>I don't think there is any question about that. In the financial condition
>they were in, they needed to save every penny. But, General Motors, Ford, and
>Chrysler all did and still do the same thing.
Dan...are you saying that on a General Motors car a failure in oil
pressure will illuminate the brake failure lamp?
This is how my '74 Spit was designed to operate. A low oil pressure
condition will illuminate both the oil pressure lamp and the brake
failure lamp. It's not telling me the information I need to know.
In this event the only way I can tell if the brakes are really working
is to test them. I can't trust the brake failure lamp...it's lying to
He he...this thread has got me thinking about some of the changes made
to triumphs in the '70. I'll have to send you a followup. :-)
>After I wrote my previous response, I took a look at the wiring diagram I made
>for my TR6/302 project. It had been a while since I looked at it, so I had
>forgotten how I did it on that car. What I did there was to add a handbrake
>warning switch, and wired it in parallel with the brake failure switch.
I want this too. I have the switch from a later car. Perhaps I'll
get it hooked in this summer during my cosmetic refresh.
>way, I get a positive indication that the light is working any time I pull up
>the hand brake with the key on, but while driving, the light will never come
>on unless I have an actual brake failure switch operation. Most of the time,
>I have the handbrake on whenever I park the car, and I don't release it until
>after the car is started, so I can be sure I will always have a chance to
>check the light.
This seems like a reasonable workaround.
>The oil pressure switch gets a light of its own. Of course, this is a Ford
>pressure switch, rather than a Lucas or Triumph make. I also have a solid
>state (low current drain) warning buzzer tied between the oil pressure switch
>and the headlight switch, so I get a warning if I shut off the engine with the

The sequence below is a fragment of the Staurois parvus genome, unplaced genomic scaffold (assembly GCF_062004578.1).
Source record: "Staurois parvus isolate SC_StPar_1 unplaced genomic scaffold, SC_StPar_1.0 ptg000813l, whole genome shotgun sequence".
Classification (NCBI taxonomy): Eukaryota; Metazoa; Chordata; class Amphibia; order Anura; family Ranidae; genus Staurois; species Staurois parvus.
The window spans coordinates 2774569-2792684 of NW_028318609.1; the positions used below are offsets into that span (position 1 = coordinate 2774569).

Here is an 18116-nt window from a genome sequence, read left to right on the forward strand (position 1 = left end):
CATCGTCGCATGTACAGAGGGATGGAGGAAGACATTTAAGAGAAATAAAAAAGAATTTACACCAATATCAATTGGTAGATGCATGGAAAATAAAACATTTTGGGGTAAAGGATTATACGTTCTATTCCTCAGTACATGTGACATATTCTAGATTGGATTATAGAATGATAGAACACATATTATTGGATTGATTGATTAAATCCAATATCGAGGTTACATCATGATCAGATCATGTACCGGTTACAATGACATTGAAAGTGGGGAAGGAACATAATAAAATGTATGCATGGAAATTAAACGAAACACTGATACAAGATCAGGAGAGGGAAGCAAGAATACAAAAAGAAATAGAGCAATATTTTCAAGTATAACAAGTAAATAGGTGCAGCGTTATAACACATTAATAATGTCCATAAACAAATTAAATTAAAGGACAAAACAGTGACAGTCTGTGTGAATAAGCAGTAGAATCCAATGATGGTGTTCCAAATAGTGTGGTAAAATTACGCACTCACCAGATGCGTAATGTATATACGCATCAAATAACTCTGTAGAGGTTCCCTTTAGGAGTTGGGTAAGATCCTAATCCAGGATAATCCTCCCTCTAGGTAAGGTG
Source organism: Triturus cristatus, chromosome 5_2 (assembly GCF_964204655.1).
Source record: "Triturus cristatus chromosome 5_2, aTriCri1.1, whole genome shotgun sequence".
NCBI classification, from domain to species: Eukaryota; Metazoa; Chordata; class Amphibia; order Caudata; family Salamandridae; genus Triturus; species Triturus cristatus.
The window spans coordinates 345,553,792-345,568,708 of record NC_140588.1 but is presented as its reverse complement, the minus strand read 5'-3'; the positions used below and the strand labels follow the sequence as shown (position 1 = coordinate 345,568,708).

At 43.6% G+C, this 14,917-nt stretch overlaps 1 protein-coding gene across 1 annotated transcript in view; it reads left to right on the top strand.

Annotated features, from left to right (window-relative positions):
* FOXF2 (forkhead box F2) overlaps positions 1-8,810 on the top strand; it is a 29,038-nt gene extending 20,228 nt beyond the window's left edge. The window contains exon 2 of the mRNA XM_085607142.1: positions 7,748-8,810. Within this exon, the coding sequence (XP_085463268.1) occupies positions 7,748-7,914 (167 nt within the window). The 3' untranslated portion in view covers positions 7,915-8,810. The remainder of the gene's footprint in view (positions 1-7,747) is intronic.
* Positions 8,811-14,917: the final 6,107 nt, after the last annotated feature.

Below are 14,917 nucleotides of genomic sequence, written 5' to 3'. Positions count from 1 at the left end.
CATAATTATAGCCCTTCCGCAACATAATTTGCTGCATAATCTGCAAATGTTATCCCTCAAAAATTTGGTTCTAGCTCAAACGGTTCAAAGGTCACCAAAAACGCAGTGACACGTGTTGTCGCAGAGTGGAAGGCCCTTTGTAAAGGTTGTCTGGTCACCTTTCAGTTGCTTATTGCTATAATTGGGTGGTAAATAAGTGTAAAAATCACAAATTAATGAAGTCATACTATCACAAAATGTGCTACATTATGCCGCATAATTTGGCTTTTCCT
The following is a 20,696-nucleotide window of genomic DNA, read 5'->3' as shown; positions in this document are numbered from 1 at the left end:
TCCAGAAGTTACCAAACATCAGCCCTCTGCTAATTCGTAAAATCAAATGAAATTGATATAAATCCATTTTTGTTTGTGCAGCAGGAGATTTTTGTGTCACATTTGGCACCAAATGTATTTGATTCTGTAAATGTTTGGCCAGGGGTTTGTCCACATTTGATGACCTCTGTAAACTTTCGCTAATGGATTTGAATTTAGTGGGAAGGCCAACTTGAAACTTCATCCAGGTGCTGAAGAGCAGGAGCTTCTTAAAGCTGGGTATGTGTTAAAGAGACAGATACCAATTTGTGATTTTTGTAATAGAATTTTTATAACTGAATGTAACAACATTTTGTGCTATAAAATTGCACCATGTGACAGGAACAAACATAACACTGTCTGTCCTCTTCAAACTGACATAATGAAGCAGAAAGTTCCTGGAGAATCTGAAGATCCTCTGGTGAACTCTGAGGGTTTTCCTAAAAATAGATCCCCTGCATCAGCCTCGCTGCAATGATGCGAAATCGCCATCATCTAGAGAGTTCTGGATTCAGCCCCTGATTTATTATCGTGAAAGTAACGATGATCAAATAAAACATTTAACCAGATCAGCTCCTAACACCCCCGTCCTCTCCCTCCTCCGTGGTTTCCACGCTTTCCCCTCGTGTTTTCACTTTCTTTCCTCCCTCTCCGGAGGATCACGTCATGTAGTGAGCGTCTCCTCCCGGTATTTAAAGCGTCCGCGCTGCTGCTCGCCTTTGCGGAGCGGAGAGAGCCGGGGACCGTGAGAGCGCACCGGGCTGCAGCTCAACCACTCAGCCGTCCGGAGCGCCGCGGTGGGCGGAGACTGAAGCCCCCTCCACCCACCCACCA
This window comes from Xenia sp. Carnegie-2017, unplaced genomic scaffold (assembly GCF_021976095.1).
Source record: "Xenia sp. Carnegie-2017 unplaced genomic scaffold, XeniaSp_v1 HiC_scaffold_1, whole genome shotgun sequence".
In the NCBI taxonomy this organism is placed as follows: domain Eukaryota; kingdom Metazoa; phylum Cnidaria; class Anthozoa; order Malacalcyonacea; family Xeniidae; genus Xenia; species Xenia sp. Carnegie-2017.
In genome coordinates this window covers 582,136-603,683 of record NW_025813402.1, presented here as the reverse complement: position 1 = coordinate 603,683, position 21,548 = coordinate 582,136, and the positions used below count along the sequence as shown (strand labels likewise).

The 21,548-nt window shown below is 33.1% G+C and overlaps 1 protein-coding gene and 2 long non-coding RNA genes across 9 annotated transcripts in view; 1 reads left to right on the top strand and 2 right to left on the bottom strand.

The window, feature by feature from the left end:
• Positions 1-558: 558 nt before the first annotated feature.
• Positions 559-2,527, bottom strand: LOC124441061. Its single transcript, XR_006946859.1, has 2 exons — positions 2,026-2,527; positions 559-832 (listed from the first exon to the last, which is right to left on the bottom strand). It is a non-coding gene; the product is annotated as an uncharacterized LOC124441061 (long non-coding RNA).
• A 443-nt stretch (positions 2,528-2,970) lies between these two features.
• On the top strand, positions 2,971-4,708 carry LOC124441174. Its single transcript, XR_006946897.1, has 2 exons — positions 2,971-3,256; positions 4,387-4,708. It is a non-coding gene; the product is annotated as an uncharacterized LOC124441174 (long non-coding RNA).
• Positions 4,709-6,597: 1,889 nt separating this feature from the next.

>lights on. I have an electronic switch wired to the fuel sender, using a 555
>timer module, to light up a warning lamp if the fuel level drops below a
>preset (adjustable) level. I have another warning chime tied to the hidden
>anti-theft fuel pump cutoff switch, so if I forget to turn the pump back on
>and try to drive off, I get a warning. I have another chime tied to the turn
>signals so I don't forget to turn them off on the interstates where the wind
>noise is so much that I can't hear the flasher working.
Holy Mackerel! No wonder you've been busy! I like the fuel level
alarm. I take it the timer is there to buffer the set point?
>If you haven't guessed by now, I am at that age where forgetfullness is
>getting to be an annoyance!
He he...part of me wants to modify the wiring of my Spit for better
and/or more reliable operation. For example, if I ever refinish the
dash again I'd like to add a second directional indicator. One for a
left and right turn...just like a *real* car. Okay, OK...my car is
really more like a VW and they only use one. :-)
What holds me back though is my concern that I'll be creating a
"custom" wiring job that is not documented in the manuals.
I don't know how you feel, but whenever a Lister asks for help on an
electrical problem, and then adds that he/she thinks the car may have
been rewired, I get this cold chill up my spine. :-)
Because you're doing an engine conversion you have no choice but to
rewire and any future owner would expect this.
Hey.....wait a second here. Did you decide to put that big ol' Ford
lump in there just so you'd have an EXCUSE to add all the neat
bells and whistles?
>What were we talking about?
Sure...plead the 5th!
Tom O'Malley in Southbridge Massachusetts
'74, '77 Spits